Your concise summary of the chapters is good, however, I think that your summary of chapter 10 is a little oversimplified.  Perhaps I am complicating or misinterpreting the author's purpose, however, I think the example they use with the drunk driver states that its not about all of us being "100% responsible for how things are going," as you said,  but instead about not getting wrapped up in the blame game because it distracts from the end goal.
SATURDAY, OCTOBER 22, 2011 - 03:06 PM

Response to Kris Knof

Friday, October 21, 2011

Wk4 Reading - Art of Possibility Ch9-12


Rosalynn said...

Loved the fact that you used a video for this one. Especially when talking about networking and see a person face to face. This wasn't a face to face situation, but it did make the presentation more personal. People often forget the importance of real life networking because of technological advances. Thanks for helping me remember, maybe I can use this in my workplace.
Kevin McLain said...
I think what you said is important. Meeting in person shows you're willing to go the extra mile. It generates that spark.

I like you interpretation of the story of the bike: "How can I use what I've got?" In other words, can what looks like a bad situation be reframed to benefit all involved. I must admit when I read the story, I felt like this is a long way to explain that you asked for 2 quarters - but I think after hearing your take on it made me reconsider that sometimes the easiest solutions are the most obvious but we sometimes fail to see them because we are looking at them through the blinders of what we believe is fair, right, acceptable. By allowing the men to give her the money, she was able to let them express their generosity.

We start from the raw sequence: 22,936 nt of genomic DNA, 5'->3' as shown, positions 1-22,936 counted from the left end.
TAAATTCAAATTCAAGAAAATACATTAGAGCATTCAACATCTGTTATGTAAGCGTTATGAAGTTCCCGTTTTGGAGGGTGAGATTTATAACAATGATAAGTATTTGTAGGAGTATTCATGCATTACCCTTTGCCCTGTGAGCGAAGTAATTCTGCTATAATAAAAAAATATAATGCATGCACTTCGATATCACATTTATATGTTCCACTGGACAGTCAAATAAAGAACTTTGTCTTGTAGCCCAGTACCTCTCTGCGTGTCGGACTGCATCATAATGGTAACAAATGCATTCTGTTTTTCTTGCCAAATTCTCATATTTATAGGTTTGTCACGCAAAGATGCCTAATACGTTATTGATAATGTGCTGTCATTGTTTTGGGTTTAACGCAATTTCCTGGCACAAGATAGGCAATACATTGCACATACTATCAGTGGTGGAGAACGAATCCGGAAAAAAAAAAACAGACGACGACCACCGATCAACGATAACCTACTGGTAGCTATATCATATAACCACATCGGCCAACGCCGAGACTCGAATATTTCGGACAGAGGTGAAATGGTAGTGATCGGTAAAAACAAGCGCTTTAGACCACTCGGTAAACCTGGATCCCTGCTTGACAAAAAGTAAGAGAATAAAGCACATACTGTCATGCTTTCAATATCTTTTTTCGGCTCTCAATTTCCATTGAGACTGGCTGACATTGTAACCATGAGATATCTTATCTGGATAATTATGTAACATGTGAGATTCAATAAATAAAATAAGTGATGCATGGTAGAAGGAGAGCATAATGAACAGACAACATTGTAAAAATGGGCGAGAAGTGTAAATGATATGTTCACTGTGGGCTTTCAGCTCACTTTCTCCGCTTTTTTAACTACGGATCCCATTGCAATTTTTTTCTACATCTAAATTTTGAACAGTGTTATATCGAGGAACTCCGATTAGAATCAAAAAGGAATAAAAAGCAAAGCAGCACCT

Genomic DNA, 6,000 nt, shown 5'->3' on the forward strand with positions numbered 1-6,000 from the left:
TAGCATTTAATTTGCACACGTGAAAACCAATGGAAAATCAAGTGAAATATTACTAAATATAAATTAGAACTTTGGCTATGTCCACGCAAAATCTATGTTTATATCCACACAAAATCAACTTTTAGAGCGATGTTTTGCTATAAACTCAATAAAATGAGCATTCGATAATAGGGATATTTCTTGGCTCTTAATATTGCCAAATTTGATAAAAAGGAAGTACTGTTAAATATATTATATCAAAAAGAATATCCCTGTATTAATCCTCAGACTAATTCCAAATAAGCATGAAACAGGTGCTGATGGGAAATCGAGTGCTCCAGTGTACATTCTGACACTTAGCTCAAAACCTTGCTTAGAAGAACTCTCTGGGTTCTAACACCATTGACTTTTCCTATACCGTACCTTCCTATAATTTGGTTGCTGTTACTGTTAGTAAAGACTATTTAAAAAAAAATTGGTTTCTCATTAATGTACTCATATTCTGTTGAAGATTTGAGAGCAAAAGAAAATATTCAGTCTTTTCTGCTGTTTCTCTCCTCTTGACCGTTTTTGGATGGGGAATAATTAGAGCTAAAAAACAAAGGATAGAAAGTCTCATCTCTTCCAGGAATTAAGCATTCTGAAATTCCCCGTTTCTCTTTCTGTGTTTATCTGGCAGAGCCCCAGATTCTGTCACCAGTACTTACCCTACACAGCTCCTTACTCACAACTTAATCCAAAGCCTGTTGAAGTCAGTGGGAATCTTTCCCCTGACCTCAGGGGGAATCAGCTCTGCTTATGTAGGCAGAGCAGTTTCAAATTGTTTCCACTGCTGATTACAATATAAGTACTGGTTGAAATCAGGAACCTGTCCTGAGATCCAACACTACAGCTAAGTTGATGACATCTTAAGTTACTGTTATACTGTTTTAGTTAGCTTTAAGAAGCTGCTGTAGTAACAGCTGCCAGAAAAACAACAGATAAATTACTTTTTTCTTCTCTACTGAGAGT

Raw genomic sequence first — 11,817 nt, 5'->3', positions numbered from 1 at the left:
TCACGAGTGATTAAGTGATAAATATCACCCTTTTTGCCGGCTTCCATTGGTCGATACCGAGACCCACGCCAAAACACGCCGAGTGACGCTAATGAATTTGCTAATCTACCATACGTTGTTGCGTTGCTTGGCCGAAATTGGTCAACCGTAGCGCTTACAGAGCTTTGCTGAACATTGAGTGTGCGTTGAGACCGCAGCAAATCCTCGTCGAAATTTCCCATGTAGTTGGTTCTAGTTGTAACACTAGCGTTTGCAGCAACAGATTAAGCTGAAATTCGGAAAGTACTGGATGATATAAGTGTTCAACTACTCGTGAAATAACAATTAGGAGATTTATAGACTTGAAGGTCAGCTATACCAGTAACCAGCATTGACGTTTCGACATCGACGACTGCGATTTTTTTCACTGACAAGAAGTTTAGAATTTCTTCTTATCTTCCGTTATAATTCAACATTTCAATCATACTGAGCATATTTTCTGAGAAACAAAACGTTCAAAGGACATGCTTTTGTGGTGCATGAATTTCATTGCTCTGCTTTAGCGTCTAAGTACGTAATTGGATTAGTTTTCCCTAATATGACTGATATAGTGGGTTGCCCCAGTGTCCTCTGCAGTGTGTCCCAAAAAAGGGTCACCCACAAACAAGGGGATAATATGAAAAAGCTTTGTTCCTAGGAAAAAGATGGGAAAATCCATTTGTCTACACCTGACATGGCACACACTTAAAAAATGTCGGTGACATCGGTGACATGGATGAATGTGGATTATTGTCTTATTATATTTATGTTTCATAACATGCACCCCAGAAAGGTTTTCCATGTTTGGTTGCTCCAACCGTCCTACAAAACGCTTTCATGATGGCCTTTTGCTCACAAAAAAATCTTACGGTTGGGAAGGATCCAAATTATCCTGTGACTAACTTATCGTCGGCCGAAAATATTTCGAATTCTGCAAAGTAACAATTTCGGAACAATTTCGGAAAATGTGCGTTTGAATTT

Nice to hear you share a story about the St. John's River - my bedroom and balcony overlook the St. John's. Your story nicely summed up the practice of being the board. The gentleman you described was engaged in the practice without even realizing it.

I also liked the way you have you class create mission statements and make sure that they include in the the passion or the "why." I think this is a greg way to make sure that they aren't creating "visionless mission statements."